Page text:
jonKranked

Detective Dookie
Nov 10, 2005
85,839
24,423
media blackout
so i've got some pretty specific use requirements on what i'm trying to do. right now we use a white board for calendar stuff in our house, but we want to switch to something electronic that will sync with a gmail account. there's some turnkey solutions available (skylight, dakboard, etc) but they all require a monthly service fee on top of the initial hardware purchase, and most of them don't have screens large enough for what we want. so i've been pondering setting up something with a touchscreen monitor and a micro PC.

so the requirements i'm looking for are:

-touch screen display support. this is mandatory
-wifi. also mandatory.
-support for gmail / browser, optimized for a touch screen display. should be the easiest of the requirements.

the smaller the cheaper the better.

if i could find something that runs on windows or android that would be ideal. i'm not opposed to linux, but i haven't tinkered with it since college. plus i want my wife to be able to easily use it.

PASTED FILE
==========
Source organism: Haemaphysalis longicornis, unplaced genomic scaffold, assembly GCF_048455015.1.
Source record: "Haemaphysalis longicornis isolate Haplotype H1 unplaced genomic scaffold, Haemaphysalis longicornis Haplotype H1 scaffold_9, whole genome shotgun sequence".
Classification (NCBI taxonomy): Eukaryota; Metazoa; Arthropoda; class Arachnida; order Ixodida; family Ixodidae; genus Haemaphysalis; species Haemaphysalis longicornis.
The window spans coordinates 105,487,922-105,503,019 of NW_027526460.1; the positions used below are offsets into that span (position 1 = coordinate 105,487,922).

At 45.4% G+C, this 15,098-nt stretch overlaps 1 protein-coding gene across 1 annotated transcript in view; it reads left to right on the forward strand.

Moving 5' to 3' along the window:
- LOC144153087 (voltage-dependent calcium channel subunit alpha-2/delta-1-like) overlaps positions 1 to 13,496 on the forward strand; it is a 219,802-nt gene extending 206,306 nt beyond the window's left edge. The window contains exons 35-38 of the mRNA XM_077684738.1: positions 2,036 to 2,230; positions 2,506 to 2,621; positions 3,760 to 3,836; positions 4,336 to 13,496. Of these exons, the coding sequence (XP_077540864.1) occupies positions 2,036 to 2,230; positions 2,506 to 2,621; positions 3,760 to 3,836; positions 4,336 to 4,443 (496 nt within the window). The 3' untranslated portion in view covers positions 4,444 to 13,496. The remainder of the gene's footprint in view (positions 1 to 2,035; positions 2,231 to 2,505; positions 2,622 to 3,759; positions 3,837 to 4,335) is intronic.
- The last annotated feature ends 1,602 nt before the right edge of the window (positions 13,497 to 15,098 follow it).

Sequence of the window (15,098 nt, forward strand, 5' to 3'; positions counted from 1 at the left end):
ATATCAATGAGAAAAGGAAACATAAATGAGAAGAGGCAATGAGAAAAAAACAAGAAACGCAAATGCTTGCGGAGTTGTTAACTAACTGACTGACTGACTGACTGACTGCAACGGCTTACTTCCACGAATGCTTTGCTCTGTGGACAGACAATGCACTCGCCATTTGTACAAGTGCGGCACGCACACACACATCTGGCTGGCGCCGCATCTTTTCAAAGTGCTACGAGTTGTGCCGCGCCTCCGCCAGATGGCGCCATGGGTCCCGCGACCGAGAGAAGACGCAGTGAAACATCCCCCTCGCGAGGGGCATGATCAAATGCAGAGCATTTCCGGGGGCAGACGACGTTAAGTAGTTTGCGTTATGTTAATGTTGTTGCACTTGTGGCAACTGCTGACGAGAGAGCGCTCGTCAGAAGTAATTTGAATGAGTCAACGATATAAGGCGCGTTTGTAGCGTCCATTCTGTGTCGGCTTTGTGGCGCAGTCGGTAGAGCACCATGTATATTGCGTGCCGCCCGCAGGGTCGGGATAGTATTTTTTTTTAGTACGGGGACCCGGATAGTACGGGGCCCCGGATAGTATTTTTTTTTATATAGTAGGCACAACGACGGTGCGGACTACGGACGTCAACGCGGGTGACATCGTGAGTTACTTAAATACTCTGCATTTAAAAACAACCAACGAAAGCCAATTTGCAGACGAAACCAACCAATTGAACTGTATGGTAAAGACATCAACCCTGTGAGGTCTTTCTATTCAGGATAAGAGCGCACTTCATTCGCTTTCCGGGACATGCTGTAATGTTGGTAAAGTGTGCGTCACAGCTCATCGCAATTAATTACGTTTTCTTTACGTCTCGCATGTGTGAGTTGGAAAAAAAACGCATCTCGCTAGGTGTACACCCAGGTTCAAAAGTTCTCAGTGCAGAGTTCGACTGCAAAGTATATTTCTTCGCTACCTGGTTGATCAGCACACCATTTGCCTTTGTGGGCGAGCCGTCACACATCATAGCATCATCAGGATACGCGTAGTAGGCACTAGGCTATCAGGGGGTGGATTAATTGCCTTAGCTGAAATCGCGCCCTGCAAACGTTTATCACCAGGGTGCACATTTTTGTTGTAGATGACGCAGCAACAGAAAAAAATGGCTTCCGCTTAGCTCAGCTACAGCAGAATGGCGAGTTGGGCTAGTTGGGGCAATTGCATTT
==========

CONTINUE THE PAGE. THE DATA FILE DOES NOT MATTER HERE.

i want to be able to have a home calendar that my wife and i can sync to our phones, along with things like grocery lists, etc. doesn't need to do a ton of fancy stuff.

edit: should also add, i plan on wall mounting this, hence looking for the smallest form factor
 
Last edited:

Westy

the teste
Nov 22, 2002
54,394
20,184
Sleazattle
so i've got some pretty specific use requirements on what i'm trying to do. right now we use a white board for calendar stuff in our house, but we want to switch to something electronic that will sync with a gmail account. there's some turnkey solutions available (skylight, dakboard, etc) but they all require a monthly service fee on top of the initial hardware purchase, and most of them don't have screens large enough for what we want. so i've been pondering setting up something with a touchscreen monitor and a micro PC.

so the requirements i'm looking for are:

-touch screen display support. this is mandatory
-wifi. also mandatory.
-support for gmail / browser, optimized for a touch screen display. should be the easiest of the requirements.

the smaller the cheaper the better.

if i could find something that runs on windows or android that would be ideal. i'm not opposed to linux, but i haven't tinkered with it since college. plus i want my wife to be able to easily use it.